SEOUL, South Korea – North Korea released US student Otto Warmbier "on humanitarian grounds," state media said Thursday, June 15, two days after he was evacuated from Pyongyang after falling into a coma while imprisoned in a labor camp.
The 22-year-old University of Virginia student from Cincinnati had spent more than a year in North Korean detention after being arrested for stealing a political poster from a hotel. His family have said he was "terrorized and brutalized" by Kim Jong-Un's regime.
"Otto Frederick Warmbier, who had been in hard labor, was sent back home on June 13, 2017 on humanitarian grounds according to the adjudication made on the same day by the Central Court of the DPRK," the state-run Korean Central News Agency said in a one-line statement.
Warmbier's release came after a flurry of secret diplomatic contacts between Washington and Pyongyang, which culminated in Joseph Yun, the State Department's special envoy on North Korea, traveling to Pyongyang to secure Warmbier's release.
"Joseph Yun went to Pyongyang to accompany Mr Warmbier home," Thomas Shannon, undersecretary of state for political affairs, told reporters in Seoul Wednesday, June 14.
Warmbier's parents Fred and Cindy have said that they were told their son had been in a coma since March 2016, allegedly after falling ill from botulism and being given a sleeping pill.
"Otto is not in great shape right now," Fred Warmbier told Fox News on Wednesday after his son arrived back in the US on a military airplane and was taken straight to the University of Cincinnati Medical Center for urgent treatment.
Warmbier had been sentenced to 15 years of hard labor, a punishment the US decried as far out of proportion to his alleged crime, accusing the North of using him as a political pawn.
The New York Times reported a senior US official as saying the authorities recently received intelligence indicating Warmbier was repeatedly beaten while in custody.
Coma likely 'accident'
Go Myong-Hyun, researcher at the Asian Institute for Policy Studies, told Agence France-Presse that it was unlikely North Korea would have intentionally put a detained US citizen – valuable diplomatic bargaining chips for Pyongyang – into a coma.
"It must have been an accident and that's probably why they were hiding it for a year," he said.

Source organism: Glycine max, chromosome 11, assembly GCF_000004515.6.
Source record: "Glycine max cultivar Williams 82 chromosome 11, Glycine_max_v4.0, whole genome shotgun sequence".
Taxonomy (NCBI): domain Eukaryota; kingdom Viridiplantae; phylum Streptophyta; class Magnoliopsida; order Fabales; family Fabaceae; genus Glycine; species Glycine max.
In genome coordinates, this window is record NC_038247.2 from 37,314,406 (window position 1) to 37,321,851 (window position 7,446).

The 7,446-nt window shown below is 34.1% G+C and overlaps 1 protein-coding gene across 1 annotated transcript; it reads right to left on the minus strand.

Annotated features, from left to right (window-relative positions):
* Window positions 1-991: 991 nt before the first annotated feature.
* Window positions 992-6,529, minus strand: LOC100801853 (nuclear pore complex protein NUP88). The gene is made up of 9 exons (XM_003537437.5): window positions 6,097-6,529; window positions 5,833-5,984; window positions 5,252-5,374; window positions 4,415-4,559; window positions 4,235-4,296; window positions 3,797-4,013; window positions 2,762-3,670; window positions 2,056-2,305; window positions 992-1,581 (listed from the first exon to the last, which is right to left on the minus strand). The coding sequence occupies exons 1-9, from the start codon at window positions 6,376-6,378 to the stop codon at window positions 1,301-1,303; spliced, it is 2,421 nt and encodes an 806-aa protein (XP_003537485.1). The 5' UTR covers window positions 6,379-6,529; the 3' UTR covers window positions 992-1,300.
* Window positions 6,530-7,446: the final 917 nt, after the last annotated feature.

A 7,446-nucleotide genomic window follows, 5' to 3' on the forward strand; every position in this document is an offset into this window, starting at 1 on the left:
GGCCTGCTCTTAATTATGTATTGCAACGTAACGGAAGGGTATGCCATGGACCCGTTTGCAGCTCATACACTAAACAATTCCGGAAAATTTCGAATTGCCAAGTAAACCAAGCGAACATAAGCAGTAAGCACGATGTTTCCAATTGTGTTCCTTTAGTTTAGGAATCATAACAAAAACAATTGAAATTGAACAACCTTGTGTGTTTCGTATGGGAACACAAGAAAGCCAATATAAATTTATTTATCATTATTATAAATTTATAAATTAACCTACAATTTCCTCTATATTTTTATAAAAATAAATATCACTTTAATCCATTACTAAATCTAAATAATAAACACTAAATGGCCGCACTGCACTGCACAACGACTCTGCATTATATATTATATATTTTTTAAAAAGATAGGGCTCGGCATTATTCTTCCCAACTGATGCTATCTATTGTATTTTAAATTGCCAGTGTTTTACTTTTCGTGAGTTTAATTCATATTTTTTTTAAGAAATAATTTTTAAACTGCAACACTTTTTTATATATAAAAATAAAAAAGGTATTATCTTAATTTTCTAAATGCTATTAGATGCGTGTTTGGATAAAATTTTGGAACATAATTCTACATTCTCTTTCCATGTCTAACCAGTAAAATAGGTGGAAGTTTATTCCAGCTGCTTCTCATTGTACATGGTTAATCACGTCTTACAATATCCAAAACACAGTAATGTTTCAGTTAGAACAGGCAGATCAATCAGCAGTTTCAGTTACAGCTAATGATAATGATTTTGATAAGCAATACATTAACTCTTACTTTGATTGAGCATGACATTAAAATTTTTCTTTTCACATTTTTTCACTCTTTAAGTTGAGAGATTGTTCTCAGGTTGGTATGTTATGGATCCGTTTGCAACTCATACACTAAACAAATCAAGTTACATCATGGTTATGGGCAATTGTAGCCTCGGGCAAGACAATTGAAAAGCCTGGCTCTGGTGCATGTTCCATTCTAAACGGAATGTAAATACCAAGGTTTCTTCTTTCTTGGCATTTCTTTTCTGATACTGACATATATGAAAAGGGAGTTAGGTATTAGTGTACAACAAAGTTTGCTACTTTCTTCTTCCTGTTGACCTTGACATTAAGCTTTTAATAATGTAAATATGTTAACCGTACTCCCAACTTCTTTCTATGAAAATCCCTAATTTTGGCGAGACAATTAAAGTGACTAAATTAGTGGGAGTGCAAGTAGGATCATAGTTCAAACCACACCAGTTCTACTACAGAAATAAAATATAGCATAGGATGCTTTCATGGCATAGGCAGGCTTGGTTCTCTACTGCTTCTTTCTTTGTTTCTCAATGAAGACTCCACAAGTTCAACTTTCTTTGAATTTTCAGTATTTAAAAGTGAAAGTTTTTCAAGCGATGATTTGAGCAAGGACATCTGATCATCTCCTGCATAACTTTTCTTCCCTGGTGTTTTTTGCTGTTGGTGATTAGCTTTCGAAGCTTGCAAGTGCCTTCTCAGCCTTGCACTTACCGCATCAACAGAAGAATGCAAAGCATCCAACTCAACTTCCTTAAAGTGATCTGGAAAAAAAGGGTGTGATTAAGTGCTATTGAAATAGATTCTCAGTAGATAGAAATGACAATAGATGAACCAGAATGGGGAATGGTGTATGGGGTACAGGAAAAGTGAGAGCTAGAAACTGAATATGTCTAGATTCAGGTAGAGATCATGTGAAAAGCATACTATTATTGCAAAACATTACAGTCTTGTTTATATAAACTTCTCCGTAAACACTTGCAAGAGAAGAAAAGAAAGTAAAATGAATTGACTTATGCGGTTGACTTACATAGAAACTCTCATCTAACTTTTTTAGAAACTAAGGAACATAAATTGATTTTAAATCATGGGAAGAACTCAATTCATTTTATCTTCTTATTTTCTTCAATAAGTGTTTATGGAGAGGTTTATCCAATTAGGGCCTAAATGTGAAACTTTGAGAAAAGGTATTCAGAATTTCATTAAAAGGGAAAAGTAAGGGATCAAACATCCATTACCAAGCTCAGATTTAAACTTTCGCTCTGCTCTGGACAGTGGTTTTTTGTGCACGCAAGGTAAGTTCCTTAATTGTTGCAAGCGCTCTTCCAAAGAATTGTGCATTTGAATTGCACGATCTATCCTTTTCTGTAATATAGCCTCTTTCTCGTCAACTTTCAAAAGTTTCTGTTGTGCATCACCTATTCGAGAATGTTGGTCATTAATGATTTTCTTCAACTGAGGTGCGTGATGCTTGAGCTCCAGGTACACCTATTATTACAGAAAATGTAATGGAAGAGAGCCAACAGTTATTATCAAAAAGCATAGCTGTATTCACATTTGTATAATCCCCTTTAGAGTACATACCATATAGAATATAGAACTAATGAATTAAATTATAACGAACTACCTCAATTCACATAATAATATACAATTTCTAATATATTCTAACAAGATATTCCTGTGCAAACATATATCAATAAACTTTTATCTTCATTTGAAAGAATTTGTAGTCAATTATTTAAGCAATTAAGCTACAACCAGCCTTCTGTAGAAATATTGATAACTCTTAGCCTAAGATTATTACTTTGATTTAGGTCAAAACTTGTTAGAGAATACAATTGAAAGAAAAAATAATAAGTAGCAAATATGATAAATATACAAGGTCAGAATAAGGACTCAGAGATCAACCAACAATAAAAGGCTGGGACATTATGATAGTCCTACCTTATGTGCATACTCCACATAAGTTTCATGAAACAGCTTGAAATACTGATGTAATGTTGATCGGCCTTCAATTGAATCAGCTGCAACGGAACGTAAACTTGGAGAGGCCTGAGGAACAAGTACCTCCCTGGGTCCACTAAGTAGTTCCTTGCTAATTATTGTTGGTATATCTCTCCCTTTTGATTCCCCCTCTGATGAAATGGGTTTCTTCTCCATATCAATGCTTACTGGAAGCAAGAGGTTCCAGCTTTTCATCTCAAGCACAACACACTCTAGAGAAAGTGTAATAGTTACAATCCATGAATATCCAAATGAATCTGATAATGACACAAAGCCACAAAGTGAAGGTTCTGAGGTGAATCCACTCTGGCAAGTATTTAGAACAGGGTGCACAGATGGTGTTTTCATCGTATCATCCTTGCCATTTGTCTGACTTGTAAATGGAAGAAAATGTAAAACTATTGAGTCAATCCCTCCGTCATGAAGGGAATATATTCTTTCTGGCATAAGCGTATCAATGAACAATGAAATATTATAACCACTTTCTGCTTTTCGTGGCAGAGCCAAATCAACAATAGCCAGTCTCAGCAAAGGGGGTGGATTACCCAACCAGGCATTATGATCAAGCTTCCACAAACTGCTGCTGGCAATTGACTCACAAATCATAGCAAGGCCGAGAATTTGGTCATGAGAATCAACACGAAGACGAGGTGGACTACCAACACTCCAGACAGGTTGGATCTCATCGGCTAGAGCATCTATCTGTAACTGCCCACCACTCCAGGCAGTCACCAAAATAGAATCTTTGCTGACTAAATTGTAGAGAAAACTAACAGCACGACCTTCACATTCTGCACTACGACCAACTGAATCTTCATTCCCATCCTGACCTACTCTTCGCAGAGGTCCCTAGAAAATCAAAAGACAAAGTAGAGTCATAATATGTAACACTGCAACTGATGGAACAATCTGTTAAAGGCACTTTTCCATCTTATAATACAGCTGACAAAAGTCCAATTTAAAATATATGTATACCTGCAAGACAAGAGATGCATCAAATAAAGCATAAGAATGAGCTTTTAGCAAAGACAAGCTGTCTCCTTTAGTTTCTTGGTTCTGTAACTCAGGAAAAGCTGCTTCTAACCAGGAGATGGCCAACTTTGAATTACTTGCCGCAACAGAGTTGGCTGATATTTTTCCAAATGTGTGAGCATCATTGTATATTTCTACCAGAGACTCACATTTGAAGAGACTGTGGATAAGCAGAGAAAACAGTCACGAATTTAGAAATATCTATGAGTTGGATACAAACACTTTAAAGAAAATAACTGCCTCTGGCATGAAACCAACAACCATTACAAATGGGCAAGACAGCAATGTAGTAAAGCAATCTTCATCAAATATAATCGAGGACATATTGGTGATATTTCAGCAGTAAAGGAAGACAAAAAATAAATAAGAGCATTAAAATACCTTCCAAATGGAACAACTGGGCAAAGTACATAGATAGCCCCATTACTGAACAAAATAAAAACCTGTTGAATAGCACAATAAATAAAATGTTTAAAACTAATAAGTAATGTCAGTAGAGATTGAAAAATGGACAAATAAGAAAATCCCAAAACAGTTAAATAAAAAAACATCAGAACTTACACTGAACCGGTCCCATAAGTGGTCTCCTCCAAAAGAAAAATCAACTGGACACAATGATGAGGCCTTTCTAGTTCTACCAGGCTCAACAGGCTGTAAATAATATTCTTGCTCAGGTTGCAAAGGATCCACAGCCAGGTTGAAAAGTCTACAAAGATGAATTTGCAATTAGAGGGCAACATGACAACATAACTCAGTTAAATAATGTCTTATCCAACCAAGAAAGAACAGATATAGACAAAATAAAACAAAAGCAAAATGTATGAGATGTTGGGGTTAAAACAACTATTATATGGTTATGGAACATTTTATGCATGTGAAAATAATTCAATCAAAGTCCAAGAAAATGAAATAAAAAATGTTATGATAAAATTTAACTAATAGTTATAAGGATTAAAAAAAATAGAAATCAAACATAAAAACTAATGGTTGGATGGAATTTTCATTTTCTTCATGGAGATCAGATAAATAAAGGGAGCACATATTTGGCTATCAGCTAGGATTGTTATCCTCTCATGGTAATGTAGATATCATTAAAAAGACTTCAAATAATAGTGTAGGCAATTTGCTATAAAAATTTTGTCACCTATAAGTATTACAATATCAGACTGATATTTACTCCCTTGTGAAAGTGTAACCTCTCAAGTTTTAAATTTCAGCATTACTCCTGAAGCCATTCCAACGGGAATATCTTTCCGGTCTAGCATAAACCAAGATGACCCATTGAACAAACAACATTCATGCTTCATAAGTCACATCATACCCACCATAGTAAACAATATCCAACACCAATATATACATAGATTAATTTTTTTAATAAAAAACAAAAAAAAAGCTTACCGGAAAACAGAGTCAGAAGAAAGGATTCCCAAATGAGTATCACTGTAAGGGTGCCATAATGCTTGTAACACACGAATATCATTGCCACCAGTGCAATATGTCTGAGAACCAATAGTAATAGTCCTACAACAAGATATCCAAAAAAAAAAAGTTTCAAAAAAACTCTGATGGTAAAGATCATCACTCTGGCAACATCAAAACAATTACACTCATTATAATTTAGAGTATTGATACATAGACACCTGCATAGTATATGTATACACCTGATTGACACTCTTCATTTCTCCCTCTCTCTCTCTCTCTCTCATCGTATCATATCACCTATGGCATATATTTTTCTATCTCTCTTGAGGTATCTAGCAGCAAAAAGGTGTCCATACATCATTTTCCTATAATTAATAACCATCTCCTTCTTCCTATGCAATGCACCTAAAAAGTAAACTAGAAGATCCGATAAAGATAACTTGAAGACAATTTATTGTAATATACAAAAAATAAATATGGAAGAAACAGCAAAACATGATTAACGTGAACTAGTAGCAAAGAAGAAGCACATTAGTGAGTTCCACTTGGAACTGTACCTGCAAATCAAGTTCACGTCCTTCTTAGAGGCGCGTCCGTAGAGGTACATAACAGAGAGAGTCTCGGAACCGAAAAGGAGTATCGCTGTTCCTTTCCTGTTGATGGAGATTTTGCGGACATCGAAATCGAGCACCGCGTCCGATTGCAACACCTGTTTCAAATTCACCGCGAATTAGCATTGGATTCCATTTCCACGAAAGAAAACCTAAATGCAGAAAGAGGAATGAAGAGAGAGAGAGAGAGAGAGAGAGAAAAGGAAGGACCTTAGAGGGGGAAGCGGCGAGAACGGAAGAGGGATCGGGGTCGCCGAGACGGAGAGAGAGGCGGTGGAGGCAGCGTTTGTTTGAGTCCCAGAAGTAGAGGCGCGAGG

"If they wanted to get something from the US by torturing Warmbier, they would have live-streamed or at least issued photos of him being tortured," he said, adding the regime was likely "perplexed" by the entire situation.
Three more US citizens are currently being held by North Korea, including two men who taught at a Pyongyang university funded by overseas Christian groups, and a Korean-American pastor who was accused of espionage for the South.
Foreigners who have been detained or imprisoned in North Korea, such as US missionary Kenneth Bae, have later said they endured long hours of strenuous work, health problems, and verbal and emotional abuse by their captors.
Koo Kab-Woo, professor at Seoul's University of North Korean Studies told Agence France-Presse that Warmbier's release "on humanitarian grounds" did not mean Pyongyang was admitting to any kind of maltreatment or health problems.
"North Korea would have calculated before his release and hoped for a positive effect," on bilateral ties, he said, adding that this could backfire if Warmbier's health condition was more serious than they had anticipated.
"The case is definitely different from previous releases of detainees," which have usually come after a visit from high-profile political figures, including former president Bill Clinton.
The release came amid tension between Washington and Pyongyang following a series of missile tests by the North, focusing attention on an arms buildup that Pentagon chief Jim Mattis on Monday, June 12, dubbed "a clear and present danger to all."
Washington has stepped up pressure on China and other foreign powers to enforce existing UN sanctions, and has deployed increased military assets of its own in the region.
Warmbier's evacuation coincided with the arrival in Pyongyang of flamboyant retired NBA basketball star Dennis Rodman – a former contestant on US President Trump's "Celebrity Apprentice" reality show – but US officials have said Rodman had nothing to do with the release. – Rappler.com